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  1. Thanks for the link. I had assumed it meant Lonely Disenchanted Old Pensioners.
  2. Your proposal looks good based on your assumed figures. The reality is very different. Expats, being on the whole older people, are likely to need more than an average of 100.000 bahts worth of healthcare. Consider this : I read that over 75% of the TOTAL australian health care budget is spent on people in the last three months of their life. Staggering numbers. Redo you proposal using say 10 million baht average instead of 100,000. Don't forget that once something becomes 'free' people will overuse the service and people will flood into the country. Supposing the government healthcare is opened to all - in my opinion the visa/ extension of stay would be adjusted to the point that only the very wealthy expats would remain in Thailand. Be careful what you wish for.
  3. Ask your neighbours how they feel about a foreigner babbling on all night in a language they don't understand to people in another country they will never travel to. Always two sides to everything!
  4. That's a big help for the OP in trying to fix his air conditioner.
  5. It doesn't really matter the cause of the unpaid bills. It is a problem that, apparently, needs to be solved. I can't see requiring OA visa holders to have insurance will solve it to any large degree. And that is who the government are targeting at this time.
  6. This topic has gone way off. The thread started off about insurance becoming mandatory for holders of oa visas, nobody else. However it would not make a lot of sense, in the future, to keep this requirement for someone who's visa allows for a twelve month stay, maybe stretched to two years, and not extend this requirement for longer stay people. Not the use of the word requirement. Many people say they do not wish to purchase insurance. That will not be an option if indeed it does become the requirement. A requirement leaves no wriggle room apart from not complying and running the risk in a similar manner to those on overstay. However people may recall some months ago when this came to public attention the spokesperson mentioned a couple of options for health coverage, one of those being insurance and another being money in the bank. Is it purely coincidental that the 400k requirement for retired folk matches the 400k insurance level.? Maybe, maybe not.
  7. That's the coolant with or without anti-freeze?
  8. I stayed quite some distance from the consulate so had to pay about 1500 baht in total for tuk tuk fares including to/from the border. The area I stayed at was quite nice, near the river and night market. Some half decent restaurants and bars in that area. The wife came with me so we treated it as a mini holiday. If you want to save money try Avalon as mentioned previously as it is much closer to the consulate. I initially looked at staying there but it was booked out on our days, as was the other Avalon, called Avalon residences I think. We stayed at a place called Vivanouk. A 'boutique hotel' Think a b&b without breakfast or television!! Basically an old 3 bedroom (French/European style) place done up as a small hotel. Shared bathrooms, one inside and one outside. The owner ( a very attractive Laos girl) uses one bedroom and rents the other two out. We quite enjoyed it. Many posters say to avoid Monday's and Thursday's. I went on a Thursday - details in a previous post on this thread.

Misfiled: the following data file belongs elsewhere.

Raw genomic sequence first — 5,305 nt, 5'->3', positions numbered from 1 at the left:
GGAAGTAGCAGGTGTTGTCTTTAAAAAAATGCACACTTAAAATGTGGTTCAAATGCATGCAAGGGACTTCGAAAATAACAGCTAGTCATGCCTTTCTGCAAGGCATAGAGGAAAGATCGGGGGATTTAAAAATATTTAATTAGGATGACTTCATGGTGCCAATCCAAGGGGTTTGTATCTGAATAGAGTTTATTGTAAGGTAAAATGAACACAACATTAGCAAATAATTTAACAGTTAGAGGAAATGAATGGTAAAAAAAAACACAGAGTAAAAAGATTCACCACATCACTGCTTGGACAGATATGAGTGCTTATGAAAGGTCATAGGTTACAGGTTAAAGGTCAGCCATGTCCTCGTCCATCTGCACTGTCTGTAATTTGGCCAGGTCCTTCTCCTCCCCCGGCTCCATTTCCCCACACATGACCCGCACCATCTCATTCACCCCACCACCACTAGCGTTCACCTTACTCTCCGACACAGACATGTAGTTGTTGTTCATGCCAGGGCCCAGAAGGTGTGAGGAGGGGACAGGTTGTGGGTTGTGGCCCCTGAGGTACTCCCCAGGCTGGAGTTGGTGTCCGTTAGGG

9. I can assure you the cost of the Daikin electronics board for the reverse cycle air conditioner in Australia was 600 dollars, the cost in baht is irrelevant as baht is rarely used in financial transactions in Australia. I guess you are using US dollars in your 18,000 baht calculations. Guess what? we don't use them in Australia either. Nor Swiss Francs, Krugerrand nor Laos Kip. I'm surprised that someone with your knowledge of the financial world was unaware of this. Happy to educate you. Maybe someone was pulling a fast one, but it certainly was not me. The new air conditioner was 1600 dollars. Any further questions? Sometimes a smartarse question deserves at smartarse answer.
  10. Similarly they used to do here years ago. Had to close at say 2am but could open at 2:01 am
  11. Bring back prohibition!! That worked so well in the USA. Stopped all the antisocial behaviour and violence associated with alcohol didn't it?
  12. Seven years ago I left a club in Walking Street and walked down the road, plenty of shops opening then. Stopped at a street bar for a beer before heading back to the condo on a motorbike taxi. This was at 7am. It was happening back then without ill effect, why should it be any different now? My personal view is to go to back to the effectively 24 trading for the bars and bars. People have enough and go home at their own pace. No pressure from their friends to stay a little bit longer until the club shuts. Don't underestimate the power of peer pressure. All a fixed closing time does is ensure a great number of very possibly drunk people spilling out onto the street at the same time. A recipe for trouble.
  13. It may have escaped your notice.....nobody is asking you, let alone asking for you to vote.
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